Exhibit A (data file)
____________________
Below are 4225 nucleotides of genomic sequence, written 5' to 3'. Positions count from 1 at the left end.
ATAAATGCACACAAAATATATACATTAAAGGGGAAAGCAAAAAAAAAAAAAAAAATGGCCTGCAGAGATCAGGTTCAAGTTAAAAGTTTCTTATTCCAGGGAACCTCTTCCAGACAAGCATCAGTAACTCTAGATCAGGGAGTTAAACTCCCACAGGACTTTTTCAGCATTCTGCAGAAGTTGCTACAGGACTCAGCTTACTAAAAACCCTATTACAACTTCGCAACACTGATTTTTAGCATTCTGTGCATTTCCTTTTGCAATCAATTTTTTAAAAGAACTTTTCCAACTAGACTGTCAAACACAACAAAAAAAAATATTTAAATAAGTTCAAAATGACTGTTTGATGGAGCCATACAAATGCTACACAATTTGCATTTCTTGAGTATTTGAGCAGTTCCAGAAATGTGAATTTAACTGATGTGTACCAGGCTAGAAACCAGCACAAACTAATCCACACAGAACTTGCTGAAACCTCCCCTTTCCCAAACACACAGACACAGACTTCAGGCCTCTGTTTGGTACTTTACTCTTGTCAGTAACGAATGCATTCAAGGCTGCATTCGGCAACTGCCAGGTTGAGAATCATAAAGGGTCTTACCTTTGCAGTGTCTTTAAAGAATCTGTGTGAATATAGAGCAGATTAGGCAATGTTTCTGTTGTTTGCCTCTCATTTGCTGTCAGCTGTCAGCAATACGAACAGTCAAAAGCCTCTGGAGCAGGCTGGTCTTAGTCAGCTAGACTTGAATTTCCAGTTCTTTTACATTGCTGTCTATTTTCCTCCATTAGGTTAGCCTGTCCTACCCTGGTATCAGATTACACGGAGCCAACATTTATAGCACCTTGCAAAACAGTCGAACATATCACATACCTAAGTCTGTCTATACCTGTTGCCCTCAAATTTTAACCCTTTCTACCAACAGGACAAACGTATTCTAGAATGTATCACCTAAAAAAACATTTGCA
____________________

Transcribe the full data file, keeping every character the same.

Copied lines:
Below are 4225 nucleotides of genomic sequence, written 5' to 3'. Positions count from 1 at the left end.
ATAAATGCACACAAAATATATACATTAAAGGGGAAAGCAAAAAAAAAAAAAAAAATGGCCTGCAGAGATCAGGTTCAAGTTAAAAGTTTCTTATTCCAGGGAACCTCTTCCAGACAAGCATCAGTAACTCTAGATCAGGGAGTTAAACTCCCACAGGACTTTTTCAGCATTCTGCAGAAGTTGCTACAGGACTCAGCTTACTAAAAACCCTATTACAACTTCGCAACACTGATTTTTAGCATTCTGTGCATTTCCTTTTGCAATCAATTTTTTAAAAGAACTTTTCCAACTAGACTGTCAAACACAACAAAAAAAAATATTTAAATAAGTTCAAAATGACTGTTTGATGGAGCCATACAAATGCTACACAATTTGCATTTCTTGAGTATTTGAGCAGTTCCAGAAATGTGAATTTAACTGATGTGTACCAGGCTAGAAACCAGCACAAACTAATCCACACAGAACTTGCTGAAACCTCCCCTTTCCCAAACACACAGACACAGACTTCAGGCCTCTGTTTGGTACTTTACTCTTGTCAGTAACGAATGCATTCAAGGCTGCATTCGGCAACTGCCAGGTTGAGAATCATAAAGGGTCTTACCTTTGCAGTGTCTTTAAAGAATCTGTGTGAATATAGAGCAGATTAGGCAATGTTTCTGTTGTTTGCCTCTCATTTGCTGTCAGCTGTCAGCAATACGAACAGTCAAAAGCCTCTGGAGCAGGCTGGTCTTAGTCAGCTAGACTTGAATTTCCAGTTCTTTTACATTGCTGTCTATTTTCCTCCATTAGGTTAGCCTGTCCTACCCTGGTATCAGATTACACGGAGCCAACATTTATAGCACCTTGCAAAACAGTCGAACATATCACATACCTAAGTCTGTCTATACCTGTTGCCCTCAAATTTTAACCCTTTCTACCAACAGGACAAACGTATTCTAGAATGTATCACCTAAAAAAACATTTGCA